The Girl, by Geimer and Judith Newman, is a well written and gripping book. Its disturbing,   touching and often — surprise — darkly funny. What comes across most strongly, as in almost all the other versions of the story (and particularly forcefully in Marina Zenovich's excellent documentary film on the subject) is that, as reprehensible as Polanski's behaviour unquestionably is, the real villain of the piece is the judge who tried the case. The dishonourable Laurence J. Rittenband was a sleazy fame-seeking publicity hound who threw justice in the nearest trash receptacle so he could promote his own image.

Geimer's story is full of unforgettable moments. And the most compelling thing is that however awful her experience with Polanksi, it was nothing compared to the legal process which then swallowed her life. She says, "If I had to chose between reliving the rape or the grand jury testimony, I would chose the rape."

And then there's the striking description of how she felt when the other kids at her school found out that she was the girl in the case: "You know that recurring dream we all have where we forget to put on our clothes, and go out in public naked? This felt like walking around school naked."

Or her remarks about attending the glittering bash for the HBO premiere of Zenovich's documentary, decades later. "I was uncomfortable... the thought that I was at this party with all those celebrities and other luminaries simply because I'd been raped by some old goat seemed kind of mortifying."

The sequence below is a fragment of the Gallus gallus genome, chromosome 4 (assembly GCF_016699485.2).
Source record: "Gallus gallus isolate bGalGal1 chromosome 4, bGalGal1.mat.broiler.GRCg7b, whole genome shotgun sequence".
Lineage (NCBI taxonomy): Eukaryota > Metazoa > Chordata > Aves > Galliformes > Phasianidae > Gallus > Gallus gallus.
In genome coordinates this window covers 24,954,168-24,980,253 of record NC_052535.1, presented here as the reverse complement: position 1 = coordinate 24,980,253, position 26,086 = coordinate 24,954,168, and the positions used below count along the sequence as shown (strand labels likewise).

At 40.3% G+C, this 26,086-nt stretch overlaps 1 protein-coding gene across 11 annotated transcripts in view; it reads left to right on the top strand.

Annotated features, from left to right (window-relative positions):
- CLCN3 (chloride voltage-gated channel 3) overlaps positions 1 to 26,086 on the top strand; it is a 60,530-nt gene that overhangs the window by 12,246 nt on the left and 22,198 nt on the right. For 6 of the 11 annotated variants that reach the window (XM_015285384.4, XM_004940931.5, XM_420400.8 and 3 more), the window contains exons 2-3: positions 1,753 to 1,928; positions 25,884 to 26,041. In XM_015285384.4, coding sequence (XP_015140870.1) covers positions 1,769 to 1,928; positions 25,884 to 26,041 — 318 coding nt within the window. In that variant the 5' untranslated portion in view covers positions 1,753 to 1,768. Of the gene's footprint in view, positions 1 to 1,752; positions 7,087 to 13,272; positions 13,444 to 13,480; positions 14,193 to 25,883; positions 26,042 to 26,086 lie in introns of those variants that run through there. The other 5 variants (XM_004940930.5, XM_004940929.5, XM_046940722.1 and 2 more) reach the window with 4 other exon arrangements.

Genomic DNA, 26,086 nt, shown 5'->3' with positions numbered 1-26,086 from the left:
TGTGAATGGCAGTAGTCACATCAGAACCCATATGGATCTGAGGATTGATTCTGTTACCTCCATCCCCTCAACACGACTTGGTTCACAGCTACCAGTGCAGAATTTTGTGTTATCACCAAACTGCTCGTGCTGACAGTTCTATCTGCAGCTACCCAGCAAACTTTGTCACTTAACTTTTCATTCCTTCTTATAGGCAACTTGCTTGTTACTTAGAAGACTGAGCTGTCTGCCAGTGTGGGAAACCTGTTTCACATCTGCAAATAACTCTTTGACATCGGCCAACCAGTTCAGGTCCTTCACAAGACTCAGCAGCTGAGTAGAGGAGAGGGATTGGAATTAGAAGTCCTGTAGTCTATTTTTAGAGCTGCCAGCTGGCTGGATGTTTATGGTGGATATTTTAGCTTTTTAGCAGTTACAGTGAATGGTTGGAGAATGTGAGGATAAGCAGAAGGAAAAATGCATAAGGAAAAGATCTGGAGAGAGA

And, most startling of all, her reaction when Polanski won the Oscar for The Pianist. "I was quietly thrilled for his victory."

In the end, the portrait of Polanski at the time of the assault which emerges is one of a callous, arrogant and selfish man. It's quite possible to be a great film maker, and that too. Geimer's own summary of his motivation: "Roman Polanski was a man who was horny and high on March 10, 1977. That's it."

Perhaps the only unjust note in this otherwise remarkably fair and even-handed book is when Geimer denigrates the quality of the pictures that Polanksi took of her (they were supposed to be doing a fashion shoot when "the incident" occurred). It's apparently not enough that he's a rapist. He has to be a bad photographer, too. Actually the quality of the images speak for themselves. Some are reprinted in the book, and a particularly striking one is used on the cover.

(Image credits: the cover of the book is from the Hollywood Reporter. The black and white photo of Polanski is from the New York Times. The black and white photo by Polanski is from Stern. The colour photo is from the Daily Mail. The reprint edition of the book, with type over the image, is from Amazon.)

Sunday, 14 December 2014

Gone Girl by Flynn and Fincher

The time is coming to suss out the best films of the year, and it looks like Gone Girl may well be gunning for the top slot. It is tremendously gratifying to have David Fincher continue a run of great movies. After the masterpiece that was Fight Club there was a period (Panic Room, Zodiac, Benjamin Button) where the director seemed to have lost his way. But he came roaring back with The Social Network, followed it with the magnificent American version of The Girl With the Dragon Tattoo, and now we have Gone Girl.

David Fincher brings to mind Stanley Kubrick in the extraordinary beauty and perfection of his filming. Yet his movies have a more organic feel; they're more human and warmer — although that's an odd word to use, considering the darkness and chilliness of his material. Maybe I simply mean they have more passion and emotion.

Fincher also seems to have more respect for his screenwriters. He chooses them with care and collaborates with them as equals. In the case of Gone Girl this has paid tremendous dividends.